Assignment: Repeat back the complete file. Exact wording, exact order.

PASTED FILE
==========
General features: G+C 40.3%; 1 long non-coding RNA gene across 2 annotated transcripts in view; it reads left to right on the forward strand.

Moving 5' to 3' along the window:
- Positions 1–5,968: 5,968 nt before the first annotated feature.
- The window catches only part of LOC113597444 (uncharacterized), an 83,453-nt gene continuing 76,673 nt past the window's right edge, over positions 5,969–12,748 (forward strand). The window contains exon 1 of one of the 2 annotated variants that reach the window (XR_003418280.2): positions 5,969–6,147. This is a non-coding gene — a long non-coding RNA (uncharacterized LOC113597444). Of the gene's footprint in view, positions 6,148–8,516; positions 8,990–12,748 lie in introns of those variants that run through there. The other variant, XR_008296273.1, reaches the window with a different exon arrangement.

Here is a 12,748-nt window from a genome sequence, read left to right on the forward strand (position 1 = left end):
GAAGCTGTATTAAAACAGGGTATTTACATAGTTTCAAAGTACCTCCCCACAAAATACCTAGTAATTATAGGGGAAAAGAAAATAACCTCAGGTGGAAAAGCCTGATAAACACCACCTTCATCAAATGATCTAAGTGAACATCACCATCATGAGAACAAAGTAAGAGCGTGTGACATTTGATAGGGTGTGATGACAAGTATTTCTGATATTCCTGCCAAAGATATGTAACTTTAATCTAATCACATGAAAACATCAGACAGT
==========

General features: G+C 40.3%; 1 long non-coding RNA gene across 2 annotated transcripts in view; it reads left to right on the forward strand.

Moving 5' to 3' along the window:
- Positions 1–5,968: 5,968 nt before the first annotated feature.
- The window catches only part of LOC113597444 (uncharacterized), an 83,453-nt gene continuing 76,673 nt past the window's right edge, over positions 5,969–12,748 (forward strand). The window contains exon 1 of one of the 2 annotated variants that reach the window (XR_003418280.2): positions 5,969–6,147. This is a non-coding gene — a long non-coding RNA (uncharacterized LOC113597444). Of the gene's footprint in view, positions 6,148–8,516; positions 8,990–12,748 lie in introns of those variants that run through there. The other variant, XR_008296273.1, reaches the window with a different exon arrangement.

Here is a 12,748-nt window from a genome sequence, read left to right on the forward strand (position 1 = left end):
GAAGCTGTATTAAAACAGGGTATTTACATAGTTTCAAAGTACCTCCCCACAAAATACCTAGTAATTATAGGGGAAAAGAAAATAACCTCAGGTGGAAAAGCCTGATAAACACCACCTTCATCAAATGATCTAAGTGAACATCACCATCATGAGAACAAAGTAAGAGCGTGTGACATTTGATAGGGTGTGATGACAAGTATTTCTGATATTCCTGCCAAAGATATGTAACTTTAATCTAATCACATGAAAACATCAGACAGT